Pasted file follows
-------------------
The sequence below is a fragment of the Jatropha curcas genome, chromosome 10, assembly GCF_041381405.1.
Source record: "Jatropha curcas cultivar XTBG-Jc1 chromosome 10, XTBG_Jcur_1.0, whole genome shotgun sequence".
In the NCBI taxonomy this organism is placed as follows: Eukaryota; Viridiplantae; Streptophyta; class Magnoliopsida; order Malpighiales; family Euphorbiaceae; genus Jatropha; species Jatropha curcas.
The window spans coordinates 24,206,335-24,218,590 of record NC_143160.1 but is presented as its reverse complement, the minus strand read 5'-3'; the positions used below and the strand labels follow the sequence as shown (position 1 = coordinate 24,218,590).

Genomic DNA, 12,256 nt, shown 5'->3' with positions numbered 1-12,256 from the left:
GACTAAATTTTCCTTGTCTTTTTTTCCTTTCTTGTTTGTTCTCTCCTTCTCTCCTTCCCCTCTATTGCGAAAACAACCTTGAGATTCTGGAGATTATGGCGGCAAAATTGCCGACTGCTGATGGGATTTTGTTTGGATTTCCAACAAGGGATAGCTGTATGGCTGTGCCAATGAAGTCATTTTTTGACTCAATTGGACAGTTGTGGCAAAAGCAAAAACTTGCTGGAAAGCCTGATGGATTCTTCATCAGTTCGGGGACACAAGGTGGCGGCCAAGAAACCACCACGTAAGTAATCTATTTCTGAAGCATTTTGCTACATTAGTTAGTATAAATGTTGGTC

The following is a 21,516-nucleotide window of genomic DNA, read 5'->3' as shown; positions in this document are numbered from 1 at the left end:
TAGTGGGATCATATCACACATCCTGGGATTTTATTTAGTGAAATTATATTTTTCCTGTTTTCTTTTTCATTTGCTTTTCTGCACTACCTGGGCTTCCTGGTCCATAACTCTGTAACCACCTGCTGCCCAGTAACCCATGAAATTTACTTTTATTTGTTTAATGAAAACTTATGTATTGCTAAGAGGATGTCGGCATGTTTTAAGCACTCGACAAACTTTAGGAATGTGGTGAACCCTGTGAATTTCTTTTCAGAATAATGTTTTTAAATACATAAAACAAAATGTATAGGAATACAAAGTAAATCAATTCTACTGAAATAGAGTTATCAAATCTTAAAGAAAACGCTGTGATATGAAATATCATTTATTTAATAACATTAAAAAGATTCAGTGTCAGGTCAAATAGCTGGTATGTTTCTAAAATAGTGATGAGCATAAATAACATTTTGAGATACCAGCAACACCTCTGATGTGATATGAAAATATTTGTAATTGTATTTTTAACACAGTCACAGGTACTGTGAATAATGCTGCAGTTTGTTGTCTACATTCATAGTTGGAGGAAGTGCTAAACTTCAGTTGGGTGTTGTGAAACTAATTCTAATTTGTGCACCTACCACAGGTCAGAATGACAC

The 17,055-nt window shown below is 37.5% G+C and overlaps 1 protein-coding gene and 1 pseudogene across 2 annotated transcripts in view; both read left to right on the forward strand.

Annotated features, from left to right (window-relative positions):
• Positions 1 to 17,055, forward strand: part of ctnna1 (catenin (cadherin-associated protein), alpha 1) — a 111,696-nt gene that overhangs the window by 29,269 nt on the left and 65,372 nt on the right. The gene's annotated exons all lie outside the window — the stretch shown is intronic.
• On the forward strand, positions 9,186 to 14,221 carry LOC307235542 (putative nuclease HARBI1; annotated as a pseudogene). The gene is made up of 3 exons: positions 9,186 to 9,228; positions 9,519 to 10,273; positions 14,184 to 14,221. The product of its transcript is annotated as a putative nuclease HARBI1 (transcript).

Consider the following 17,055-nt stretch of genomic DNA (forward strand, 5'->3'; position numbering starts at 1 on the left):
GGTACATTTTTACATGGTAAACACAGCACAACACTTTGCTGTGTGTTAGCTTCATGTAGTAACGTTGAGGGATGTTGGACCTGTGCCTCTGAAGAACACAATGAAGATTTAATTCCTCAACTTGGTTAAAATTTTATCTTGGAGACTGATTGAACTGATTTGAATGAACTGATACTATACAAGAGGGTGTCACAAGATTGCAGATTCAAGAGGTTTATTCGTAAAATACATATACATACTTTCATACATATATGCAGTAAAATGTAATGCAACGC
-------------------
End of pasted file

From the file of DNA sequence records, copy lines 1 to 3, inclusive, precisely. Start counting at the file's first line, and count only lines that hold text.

The sequence below is a fragment of the Jatropha curcas genome, chromosome 10, assembly GCF_041381405.1.
Source record: "Jatropha curcas cultivar XTBG-Jc1 chromosome 10, XTBG_Jcur_1.0, whole genome shotgun sequence".
In the NCBI taxonomy this organism is placed as follows: Eukaryota; Viridiplantae; Streptophyta; class Magnoliopsida; order Malpighiales; family Euphorbiaceae; genus Jatropha; species Jatropha curcas.